Tuesday, August 24, 2004

I think that one of my greatest failings has been that I always assume that logic rules the order of things.
  • People are only good at what they do because they practice.
  • Olympic atheletes must have a set plan in order to get where they want to be.
  • In order to be successful in life, you need to do this and this…
  • If you want to be ahead in your field you should have started when you were very young.

These thoughts run through my head during my most rheumatic moments or moments where I feel the pressure and constriction of fitting in to this strange world where I work. I’m sure that these thoughts promote the twinges of pain that prick at my fingers when they feel fatigued from typing. These are the thoughts that make my knees swell uncomfortably with viscous fluid and my wrists ache (that and repetitive mouse motion).

Recently, I have realized that this sort of thinking can set one in a paralytic stasis or encourage the act of wallowing in an alcoholic haze. I'm not getting any younger, and the drinking thing doesn't seem as cool and sophisticated as it once was. I have also realized that I’m wired to be critical and cautious and although this sort of behavior can be helpful in surviving in certain situations, it can also be debilitating when life requires you to take risks outside of the ‘normal’ path of life. Still, I can see how these critical thinking skills landed me a job in this place.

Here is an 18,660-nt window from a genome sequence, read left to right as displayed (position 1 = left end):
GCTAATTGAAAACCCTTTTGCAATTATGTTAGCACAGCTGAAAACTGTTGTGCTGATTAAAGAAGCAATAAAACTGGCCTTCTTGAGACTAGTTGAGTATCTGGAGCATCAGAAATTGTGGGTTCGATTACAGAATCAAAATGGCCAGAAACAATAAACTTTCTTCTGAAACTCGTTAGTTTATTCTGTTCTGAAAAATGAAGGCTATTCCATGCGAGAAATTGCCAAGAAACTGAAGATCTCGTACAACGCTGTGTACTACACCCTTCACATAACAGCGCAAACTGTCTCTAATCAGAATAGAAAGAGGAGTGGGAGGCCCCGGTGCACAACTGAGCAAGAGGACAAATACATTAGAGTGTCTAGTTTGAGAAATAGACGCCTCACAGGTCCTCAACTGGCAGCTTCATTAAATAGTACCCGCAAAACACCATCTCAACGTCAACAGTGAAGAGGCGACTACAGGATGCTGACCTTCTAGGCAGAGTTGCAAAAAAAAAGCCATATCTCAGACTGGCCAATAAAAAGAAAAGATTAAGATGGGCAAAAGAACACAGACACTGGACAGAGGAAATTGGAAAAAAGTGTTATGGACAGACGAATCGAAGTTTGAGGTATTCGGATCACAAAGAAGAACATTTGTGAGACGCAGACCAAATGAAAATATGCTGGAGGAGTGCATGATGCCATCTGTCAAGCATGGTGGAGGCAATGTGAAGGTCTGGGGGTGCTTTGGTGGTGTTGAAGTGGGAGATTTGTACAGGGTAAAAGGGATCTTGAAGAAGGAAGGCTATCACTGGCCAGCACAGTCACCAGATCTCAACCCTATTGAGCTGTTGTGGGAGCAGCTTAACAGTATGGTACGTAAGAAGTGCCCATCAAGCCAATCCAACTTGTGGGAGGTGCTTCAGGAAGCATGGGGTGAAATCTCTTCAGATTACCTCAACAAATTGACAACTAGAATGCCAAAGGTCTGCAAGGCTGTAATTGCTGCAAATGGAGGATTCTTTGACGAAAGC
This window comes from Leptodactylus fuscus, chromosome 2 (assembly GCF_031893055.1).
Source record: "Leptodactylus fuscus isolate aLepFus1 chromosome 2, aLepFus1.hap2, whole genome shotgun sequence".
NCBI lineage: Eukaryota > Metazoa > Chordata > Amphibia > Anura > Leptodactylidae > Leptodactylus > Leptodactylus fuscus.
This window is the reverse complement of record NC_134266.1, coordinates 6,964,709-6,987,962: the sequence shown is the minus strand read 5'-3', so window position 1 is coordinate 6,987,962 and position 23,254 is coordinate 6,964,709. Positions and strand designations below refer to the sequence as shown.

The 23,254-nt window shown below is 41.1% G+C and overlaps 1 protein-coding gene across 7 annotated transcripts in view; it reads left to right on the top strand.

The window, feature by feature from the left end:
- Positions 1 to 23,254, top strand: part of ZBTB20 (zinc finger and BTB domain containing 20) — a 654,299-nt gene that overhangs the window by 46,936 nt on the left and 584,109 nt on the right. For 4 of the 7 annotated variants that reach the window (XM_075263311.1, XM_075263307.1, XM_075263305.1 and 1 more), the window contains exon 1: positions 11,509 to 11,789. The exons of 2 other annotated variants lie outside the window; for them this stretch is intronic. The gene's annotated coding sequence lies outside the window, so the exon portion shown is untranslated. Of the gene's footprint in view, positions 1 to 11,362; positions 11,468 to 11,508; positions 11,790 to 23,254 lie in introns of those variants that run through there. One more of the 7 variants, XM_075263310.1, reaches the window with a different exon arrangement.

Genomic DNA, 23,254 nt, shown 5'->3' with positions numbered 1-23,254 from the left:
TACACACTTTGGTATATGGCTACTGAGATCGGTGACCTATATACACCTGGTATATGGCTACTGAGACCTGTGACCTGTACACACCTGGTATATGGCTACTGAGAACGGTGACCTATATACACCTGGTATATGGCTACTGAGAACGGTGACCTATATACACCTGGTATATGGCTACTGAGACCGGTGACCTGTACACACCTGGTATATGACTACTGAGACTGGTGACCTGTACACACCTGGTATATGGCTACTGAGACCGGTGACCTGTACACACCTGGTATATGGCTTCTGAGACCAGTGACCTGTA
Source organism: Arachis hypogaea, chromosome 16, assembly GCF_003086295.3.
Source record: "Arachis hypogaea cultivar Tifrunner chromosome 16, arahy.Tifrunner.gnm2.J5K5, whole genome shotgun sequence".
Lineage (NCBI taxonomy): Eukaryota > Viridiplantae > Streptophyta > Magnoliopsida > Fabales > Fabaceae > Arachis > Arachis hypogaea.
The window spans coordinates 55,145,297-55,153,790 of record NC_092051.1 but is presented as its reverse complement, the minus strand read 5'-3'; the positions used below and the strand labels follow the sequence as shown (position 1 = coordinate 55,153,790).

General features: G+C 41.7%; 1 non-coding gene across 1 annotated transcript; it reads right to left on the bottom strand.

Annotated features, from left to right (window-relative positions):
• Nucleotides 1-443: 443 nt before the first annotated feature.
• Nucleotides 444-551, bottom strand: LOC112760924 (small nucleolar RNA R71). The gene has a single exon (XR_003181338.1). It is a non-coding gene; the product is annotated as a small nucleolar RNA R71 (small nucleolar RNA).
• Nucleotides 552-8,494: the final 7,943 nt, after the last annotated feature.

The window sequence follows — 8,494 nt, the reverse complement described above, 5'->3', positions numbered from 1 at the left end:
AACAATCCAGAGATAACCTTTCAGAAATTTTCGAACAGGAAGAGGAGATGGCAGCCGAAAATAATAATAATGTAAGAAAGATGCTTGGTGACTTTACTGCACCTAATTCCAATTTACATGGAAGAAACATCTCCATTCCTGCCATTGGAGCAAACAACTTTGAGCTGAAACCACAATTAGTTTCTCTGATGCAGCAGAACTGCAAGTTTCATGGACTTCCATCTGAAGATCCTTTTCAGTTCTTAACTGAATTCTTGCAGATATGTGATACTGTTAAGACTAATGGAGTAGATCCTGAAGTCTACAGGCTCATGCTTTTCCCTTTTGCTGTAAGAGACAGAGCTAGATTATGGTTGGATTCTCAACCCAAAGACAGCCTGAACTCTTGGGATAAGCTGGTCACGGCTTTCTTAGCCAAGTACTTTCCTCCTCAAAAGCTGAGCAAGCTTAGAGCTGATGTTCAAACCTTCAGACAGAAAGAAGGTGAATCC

I have always feared that if I stay in the corporate working environment of Company X I will loose my desire, spirit and ability to perceive the world in both broad and delicate strokes. I will no longer be able to find joy in the acts I once relished: writing, thinking, laughing. The other day after coming home from work, I found it extremely difficult to loosen up, play and just start writing. I couldn’t even get myself to a reflective state as I was so rectally wound up from a day of project planning. I will become a eunuch empowered only with the ability to organize file systems and build database structures or understand the complexities of efficient project planning.

Don’t laugh, but I have decided that I must employ the same sort of survival strategies used by prisoners or victims of torture. I have to do so otherwise I will continue to engage in unhealthy activities to unwind after work (namely drinking). I have to walk into work and tell myself that I am here for a reason. I’m here to get my job done, learn a few skills that I might find useful in my next life. More, I’m going to need to draw out my plans for a new life a little better… or at least allow myself to dream of them without doubt or fear.


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